What is a Connector?

Updated on Tuesday, 22 April, 2014 - 16:19

Connectors allow you to select and configure Data Destinations. Choose where you want to send the data generated by your live streams or your queries against the Historics archive.

 

NoteAll of the connectors are available to customers on the Enterprise Edition but the Pay-As-You-Go plan and the Professional Edition include only a subset of the connectors.

 

Connector Status Throughput limit per delivery Enterprise Edition Only
CouchDB beta 5MB  
DynamoDB beta

Variable, based on your configuration *

 
ElasticSearch beta 20MB  
FTP beta 20MB Yes
Google BigQuery beta 50MB Yes
HTTP live 20MB  
MongoDB beta 5MB  
MySQL beta 5MB Yes
PostgreSQL beta 1MB Yes
Pull beta 20MB  
Redis beta 20MB  
S3 beta 20MB  
SFTP beta 20MB Yes
Splunk Storm REST beta 10MB Yes
Splunk Storm beta 20MB Yes
Splunk Enterprise beta 10MB Yes
Zoomdata beta 10MB Yes

* Amazon generally limits users to 5MB but you can contact them to discuss your account and potentially increase your usage.

DynamoDB and S3 are part of Amazon Web Services. You have to set up delivery points for other connectors on your own servers, or you can lease servers from a number of hosting companies. If you do not want a long-term comittment, Amazon Web Services offer EC2 cloud servers that you can use for that purpose.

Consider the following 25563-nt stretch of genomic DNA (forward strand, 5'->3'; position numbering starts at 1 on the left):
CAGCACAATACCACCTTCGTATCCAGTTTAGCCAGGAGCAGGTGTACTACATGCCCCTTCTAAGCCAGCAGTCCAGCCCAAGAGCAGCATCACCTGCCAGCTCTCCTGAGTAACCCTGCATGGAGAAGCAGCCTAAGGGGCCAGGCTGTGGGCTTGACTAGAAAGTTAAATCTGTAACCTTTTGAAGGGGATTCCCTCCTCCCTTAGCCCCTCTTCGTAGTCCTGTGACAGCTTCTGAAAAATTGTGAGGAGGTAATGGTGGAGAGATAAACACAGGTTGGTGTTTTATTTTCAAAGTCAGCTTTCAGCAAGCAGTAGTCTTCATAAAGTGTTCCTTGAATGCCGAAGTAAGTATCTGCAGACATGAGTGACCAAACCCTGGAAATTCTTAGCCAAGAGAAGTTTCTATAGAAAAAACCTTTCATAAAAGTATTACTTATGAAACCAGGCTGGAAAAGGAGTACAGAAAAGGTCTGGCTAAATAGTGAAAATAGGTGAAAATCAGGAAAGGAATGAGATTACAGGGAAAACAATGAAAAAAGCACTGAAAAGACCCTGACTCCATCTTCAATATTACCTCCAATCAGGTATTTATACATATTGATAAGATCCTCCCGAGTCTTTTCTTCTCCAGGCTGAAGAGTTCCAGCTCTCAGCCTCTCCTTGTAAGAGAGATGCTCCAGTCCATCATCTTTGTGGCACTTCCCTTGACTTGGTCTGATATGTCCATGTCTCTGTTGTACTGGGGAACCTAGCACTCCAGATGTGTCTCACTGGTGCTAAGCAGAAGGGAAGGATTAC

How do I set up a connector?

Each connector has its own set of parameters. For example, for FTP, you would specify a username, password, and directory whereas for HTTP you would need to specify parameters such as the URL of the endpoint your data will go to.

To get started with Push, prepare all the parameters you'll need to use with the connector you've chosen; make sure you have all of the passwords, keys, and so on, ready. Then, hit the /push/create endpoint. It requires a hash (if you're running a stream) or a Historics id (if you're running a query against Historics data).

To learn more, read our Push introduction and Push API step-by-step guide. Then, follow the instructions published on each connector's page (see the table at the top of this page for links).

What format do you use for the data ?

We deliver data to you in JSON format. JSON is a sreamlined, lightweight format that is easy to parse and easy for humans to interpret. Free resources such as jsonlint.com exist to format raw JSON to make it as human-readable as possible. If you're new to this format, take a look at our Understanding JSON page to get started.